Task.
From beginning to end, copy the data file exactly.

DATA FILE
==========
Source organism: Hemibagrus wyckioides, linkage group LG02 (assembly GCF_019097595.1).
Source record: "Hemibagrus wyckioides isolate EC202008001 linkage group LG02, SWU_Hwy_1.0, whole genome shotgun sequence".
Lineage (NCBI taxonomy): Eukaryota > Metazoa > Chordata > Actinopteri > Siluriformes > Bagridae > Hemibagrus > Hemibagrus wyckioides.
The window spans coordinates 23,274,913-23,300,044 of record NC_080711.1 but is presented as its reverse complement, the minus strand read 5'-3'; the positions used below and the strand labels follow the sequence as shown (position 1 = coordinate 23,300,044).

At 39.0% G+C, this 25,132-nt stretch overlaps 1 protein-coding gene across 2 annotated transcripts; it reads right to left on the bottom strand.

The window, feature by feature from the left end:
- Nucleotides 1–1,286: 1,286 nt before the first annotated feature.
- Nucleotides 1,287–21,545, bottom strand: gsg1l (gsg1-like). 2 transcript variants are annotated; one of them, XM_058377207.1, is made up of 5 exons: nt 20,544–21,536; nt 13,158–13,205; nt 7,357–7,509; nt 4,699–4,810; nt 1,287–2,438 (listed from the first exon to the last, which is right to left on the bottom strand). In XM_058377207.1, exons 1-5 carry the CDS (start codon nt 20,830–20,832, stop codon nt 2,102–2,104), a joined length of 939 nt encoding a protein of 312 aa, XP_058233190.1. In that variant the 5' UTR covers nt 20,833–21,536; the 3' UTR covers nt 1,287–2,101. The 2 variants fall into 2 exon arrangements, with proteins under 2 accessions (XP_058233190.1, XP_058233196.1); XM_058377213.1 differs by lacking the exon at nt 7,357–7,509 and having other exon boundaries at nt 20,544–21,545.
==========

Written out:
Source organism: Hemibagrus wyckioides, linkage group LG02 (assembly GCF_019097595.1).
Source record: "Hemibagrus wyckioides isolate EC202008001 linkage group LG02, SWU_Hwy_1.0, whole genome shotgun sequence".
Lineage (NCBI taxonomy): Eukaryota > Metazoa > Chordata > Actinopteri > Siluriformes > Bagridae > Hemibagrus > Hemibagrus wyckioides.
The window spans coordinates 23,274,913-23,300,044 of record NC_080711.1 but is presented as its reverse complement, the minus strand read 5'-3'; the positions used below and the strand labels follow the sequence as shown (position 1 = coordinate 23,300,044).

At 39.0% G+C, this 25,132-nt stretch overlaps 1 protein-coding gene across 2 annotated transcripts; it reads right to left on the bottom strand.

The window, feature by feature from the left end:
- Nucleotides 1–1,286: 1,286 nt before the first annotated feature.
- Nucleotides 1,287–21,545, bottom strand: gsg1l (gsg1-like). 2 transcript variants are annotated; one of them, XM_058377207.1, is made up of 5 exons: nt 20,544–21,536; nt 13,158–13,205; nt 7,357–7,509; nt 4,699–4,810; nt 1,287–2,438 (listed from the first exon to the last, which is right to left on the bottom strand). In XM_058377207.1, exons 1-5 carry the CDS (start codon nt 20,830–20,832, stop codon nt 2,102–2,104), a joined length of 939 nt encoding a protein of 312 aa, XP_058233190.1. In that variant the 5' UTR covers nt 20,833–21,536; the 3' UTR covers nt 1,287–2,101. The 2 variants fall into 2 exon arrangements, with proteins under 2 accessions (XP_058233190.1, XP_058233196.1); XM_058377213.1 differs by lacking the exon at nt 7,357–7,509 and having other exon boundaries at nt 20,544–21,545.